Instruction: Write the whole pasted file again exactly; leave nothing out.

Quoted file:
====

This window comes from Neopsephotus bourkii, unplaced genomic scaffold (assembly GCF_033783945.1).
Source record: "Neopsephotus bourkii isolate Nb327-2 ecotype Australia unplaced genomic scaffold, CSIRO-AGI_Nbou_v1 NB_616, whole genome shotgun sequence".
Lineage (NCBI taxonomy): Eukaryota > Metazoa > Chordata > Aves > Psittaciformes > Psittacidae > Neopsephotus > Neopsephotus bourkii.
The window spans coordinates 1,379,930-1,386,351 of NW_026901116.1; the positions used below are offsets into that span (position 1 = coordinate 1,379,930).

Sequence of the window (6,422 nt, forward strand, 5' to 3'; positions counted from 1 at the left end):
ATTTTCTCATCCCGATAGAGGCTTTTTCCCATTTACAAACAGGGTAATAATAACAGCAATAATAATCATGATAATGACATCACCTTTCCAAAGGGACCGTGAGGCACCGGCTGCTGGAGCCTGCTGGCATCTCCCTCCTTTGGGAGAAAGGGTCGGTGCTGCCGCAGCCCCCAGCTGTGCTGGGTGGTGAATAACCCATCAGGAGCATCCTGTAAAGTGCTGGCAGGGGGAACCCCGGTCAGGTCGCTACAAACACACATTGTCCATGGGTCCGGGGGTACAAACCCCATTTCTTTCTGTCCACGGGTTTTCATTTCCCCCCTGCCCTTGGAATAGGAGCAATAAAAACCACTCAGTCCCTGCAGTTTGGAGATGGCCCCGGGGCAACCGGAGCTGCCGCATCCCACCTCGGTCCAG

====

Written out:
This window comes from Neopsephotus bourkii, unplaced genomic scaffold (assembly GCF_033783945.1).
Source record: "Neopsephotus bourkii isolate Nb327-2 ecotype Australia unplaced genomic scaffold, CSIRO-AGI_Nbou_v1 NB_616, whole genome shotgun sequence".
Lineage (NCBI taxonomy): Eukaryota > Metazoa > Chordata > Aves > Psittaciformes > Psittacidae > Neopsephotus > Neopsephotus bourkii.
The window spans coordinates 1,379,930-1,386,351 of NW_026901116.1; the positions used below are offsets into that span (position 1 = coordinate 1,379,930).

Sequence of the window (6,422 nt, forward strand, 5' to 3'; positions counted from 1 at the left end):
ATTTTCTCATCCCGATAGAGGCTTTTTCCCATTTACAAACAGGGTAATAATAACAGCAATAATAATCATGATAATGACATCACCTTTCCAAAGGGACCGTGAGGCACCGGCTGCTGGAGCCTGCTGGCATCTCCCTCCTTTGGGAGAAAGGGTCGGTGCTGCCGCAGCCCCCAGCTGTGCTGGGTGGTGAATAACCCATCAGGAGCATCCTGTAAAGTGCTGGCAGGGGGAACCCCGGTCAGGTCGCTACAAACACACATTGTCCATGGGTCCGGGGGTACAAACCCCATTTCTTTCTGTCCACGGGTTTTCATTTCCCCCCTGCCCTTGGAATAGGAGCAATAAAAACCACTCAGTCCCTGCAGTTTGGAGATGGCCCCGGGGCAACCGGAGCTGCCGCATCCCACCTCGGTCCAG